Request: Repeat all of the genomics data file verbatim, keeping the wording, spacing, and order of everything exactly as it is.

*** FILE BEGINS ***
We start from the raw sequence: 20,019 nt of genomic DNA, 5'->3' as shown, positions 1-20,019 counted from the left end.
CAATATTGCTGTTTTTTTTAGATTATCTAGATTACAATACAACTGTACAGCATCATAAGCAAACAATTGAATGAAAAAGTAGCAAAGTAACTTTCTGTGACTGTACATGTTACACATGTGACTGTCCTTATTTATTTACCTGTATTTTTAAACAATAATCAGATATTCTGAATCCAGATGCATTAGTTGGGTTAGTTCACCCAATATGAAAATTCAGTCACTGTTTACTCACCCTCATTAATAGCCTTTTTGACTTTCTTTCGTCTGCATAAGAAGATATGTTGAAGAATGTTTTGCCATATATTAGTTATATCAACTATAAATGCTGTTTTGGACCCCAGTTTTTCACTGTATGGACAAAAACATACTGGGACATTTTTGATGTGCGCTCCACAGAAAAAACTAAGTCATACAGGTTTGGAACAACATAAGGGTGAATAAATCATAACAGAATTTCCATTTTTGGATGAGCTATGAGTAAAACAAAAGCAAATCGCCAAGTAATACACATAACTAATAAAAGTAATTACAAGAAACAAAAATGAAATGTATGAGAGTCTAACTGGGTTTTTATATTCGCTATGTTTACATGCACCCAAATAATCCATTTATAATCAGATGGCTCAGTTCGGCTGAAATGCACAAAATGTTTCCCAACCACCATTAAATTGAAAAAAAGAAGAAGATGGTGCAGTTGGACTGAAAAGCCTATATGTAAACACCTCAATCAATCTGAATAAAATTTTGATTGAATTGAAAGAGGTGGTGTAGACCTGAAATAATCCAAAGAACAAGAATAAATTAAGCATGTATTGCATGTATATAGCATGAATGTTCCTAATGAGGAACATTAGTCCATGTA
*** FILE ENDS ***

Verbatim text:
We start from the raw sequence: 20,019 nt of genomic DNA, 5'->3' as shown, positions 1-20,019 counted from the left end.
CAATATTGCTGTTTTTTTTAGATTATCTAGATTACAATACAACTGTACAGCATCATAAGCAAACAATTGAATGAAAAAGTAGCAAAGTAACTTTCTGTGACTGTACATGTTACACATGTGACTGTCCTTATTTATTTACCTGTATTTTTAAACAATAATCAGATATTCTGAATCCAGATGCATTAGTTGGGTTAGTTCACCCAATATGAAAATTCAGTCACTGTTTACTCACCCTCATTAATAGCCTTTTTGACTTTCTTTCGTCTGCATAAGAAGATATGTTGAAGAATGTTTTGCCATATATTAGTTATATCAACTATAAATGCTGTTTTGGACCCCAGTTTTTCACTGTATGGACAAAAACATACTGGGACATTTTTGATGTGCGCTCCACAGAAAAAACTAAGTCATACAGGTTTGGAACAACATAAGGGTGAATAAATCATAACAGAATTTCCATTTTTGGATGAGCTATGAGTAAAACAAAAGCAAATCGCCAAGTAATACACATAACTAATAAAAGTAATTACAAGAAACAAAAATGAAATGTATGAGAGTCTAACTGGGTTTTTATATTCGCTATGTTTACATGCACCCAAATAATCCATTTATAATCAGATGGCTCAGTTCGGCTGAAATGCACAAAATGTTTCCCAACCACCATTAAATTGAAAAAAAGAAGAAGATGGTGCAGTTGGACTGAAAAGCCTATATGTAAACACCTCAATCAATCTGAATAAAATTTTGATTGAATTGAAAGAGGTGGTGTAGACCTGAAATAATCCAAAGAACAAGAATAAATTAAGCATGTATTGCATGTATATAGCATGAATGTTCCTAATGAGGAACATTAGTCCATGTA